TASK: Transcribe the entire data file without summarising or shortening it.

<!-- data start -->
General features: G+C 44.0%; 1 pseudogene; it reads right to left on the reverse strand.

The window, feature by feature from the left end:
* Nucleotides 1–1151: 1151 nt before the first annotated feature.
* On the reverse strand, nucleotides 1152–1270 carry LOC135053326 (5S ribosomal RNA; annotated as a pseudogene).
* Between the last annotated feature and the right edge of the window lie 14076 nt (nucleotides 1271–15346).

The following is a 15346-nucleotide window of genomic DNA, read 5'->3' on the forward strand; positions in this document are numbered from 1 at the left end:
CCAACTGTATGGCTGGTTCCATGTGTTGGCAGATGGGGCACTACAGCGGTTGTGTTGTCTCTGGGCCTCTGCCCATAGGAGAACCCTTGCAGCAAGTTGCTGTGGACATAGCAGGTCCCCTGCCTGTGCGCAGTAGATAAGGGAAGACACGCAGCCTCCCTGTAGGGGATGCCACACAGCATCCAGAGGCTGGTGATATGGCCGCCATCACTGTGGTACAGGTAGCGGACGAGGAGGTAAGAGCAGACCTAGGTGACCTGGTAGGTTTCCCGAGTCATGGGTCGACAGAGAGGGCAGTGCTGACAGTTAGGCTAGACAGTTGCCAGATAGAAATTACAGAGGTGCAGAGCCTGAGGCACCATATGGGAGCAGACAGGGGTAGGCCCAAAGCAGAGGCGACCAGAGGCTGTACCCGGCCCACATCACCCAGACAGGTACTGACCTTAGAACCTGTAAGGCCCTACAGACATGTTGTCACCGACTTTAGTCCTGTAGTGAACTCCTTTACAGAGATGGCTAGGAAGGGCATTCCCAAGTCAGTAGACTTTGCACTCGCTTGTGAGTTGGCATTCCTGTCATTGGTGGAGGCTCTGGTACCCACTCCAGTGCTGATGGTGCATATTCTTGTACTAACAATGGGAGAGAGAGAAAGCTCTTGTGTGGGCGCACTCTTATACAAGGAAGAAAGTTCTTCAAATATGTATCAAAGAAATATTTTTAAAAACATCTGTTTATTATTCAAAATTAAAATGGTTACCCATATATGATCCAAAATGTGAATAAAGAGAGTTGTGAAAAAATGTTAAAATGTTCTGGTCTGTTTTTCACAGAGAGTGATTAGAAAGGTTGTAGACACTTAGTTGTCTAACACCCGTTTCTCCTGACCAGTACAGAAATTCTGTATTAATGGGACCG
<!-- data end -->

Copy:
General features: G+C 44.0%; 1 pseudogene; it reads right to left on the reverse strand.

The window, feature by feature from the left end:
* Nucleotides 1–1151: 1151 nt before the first annotated feature.
* On the reverse strand, nucleotides 1152–1270 carry LOC135053326 (5S ribosomal RNA; annotated as a pseudogene).
* Between the last annotated feature and the right edge of the window lie 14076 nt (nucleotides 1271–15346).

The following is a 15346-nucleotide window of genomic DNA, read 5'->3' on the forward strand; positions in this document are numbered from 1 at the left end:
CCAACTGTATGGCTGGTTCCATGTGTTGGCAGATGGGGCACTACAGCGGTTGTGTTGTCTCTGGGCCTCTGCCCATAGGAGAACCCTTGCAGCAAGTTGCTGTGGACATAGCAGGTCCCCTGCCTGTGCGCAGTAGATAAGGGAAGACACGCAGCCTCCCTGTAGGGGATGCCACACAGCATCCAGAGGCTGGTGATATGGCCGCCATCACTGTGGTACAGGTAGCGGACGAGGAGGTAAGAGCAGACCTAGGTGACCTGGTAGGTTTCCCGAGTCATGGGTCGACAGAGAGGGCAGTGCTGACAGTTAGGCTAGACAGTTGCCAGATAGAAATTACAGAGGTGCAGAGCCTGAGGCACCATATGGGAGCAGACAGGGGTAGGCCCAAAGCAGAGGCGACCAGAGGCTGTACCCGGCCCACATCACCCAGACAGGTACTGACCTTAGAACCTGTAAGGCCCTACAGACATGTTGTCACCGACTTTAGTCCTGTAGTGAACTCCTTTACAGAGATGGCTAGGAAGGGCATTCCCAAGTCAGTAGACTTTGCACTCGCTTGTGAGTTGGCATTCCTGTCATTGGTGGAGGCTCTGGTACCCACTCCAGTGCTGATGGTGCATATTCTTGTACTAACAATGGGAGAGAGAGAAAGCTCTTGTGTGGGCGCACTCTTATACAAGGAAGAAAGTTCTTCAAATATGTATCAAAGAAATATTTTTAAAAACATCTGTTTATTATTCAAAATTAAAATGGTTACCCATATATGATCCAAAATGTGAATAAAGAGAGTTGTGAAAAAATGTTAAAATGTTCTGGTCTGTTTTTCACAGAGAGTGATTAGAAAGGTTGTAGACACTTAGTTGTCTAACACCCGTTTCTCCTGACCAGTACAGAAATTCTGTATTAATGGGACCG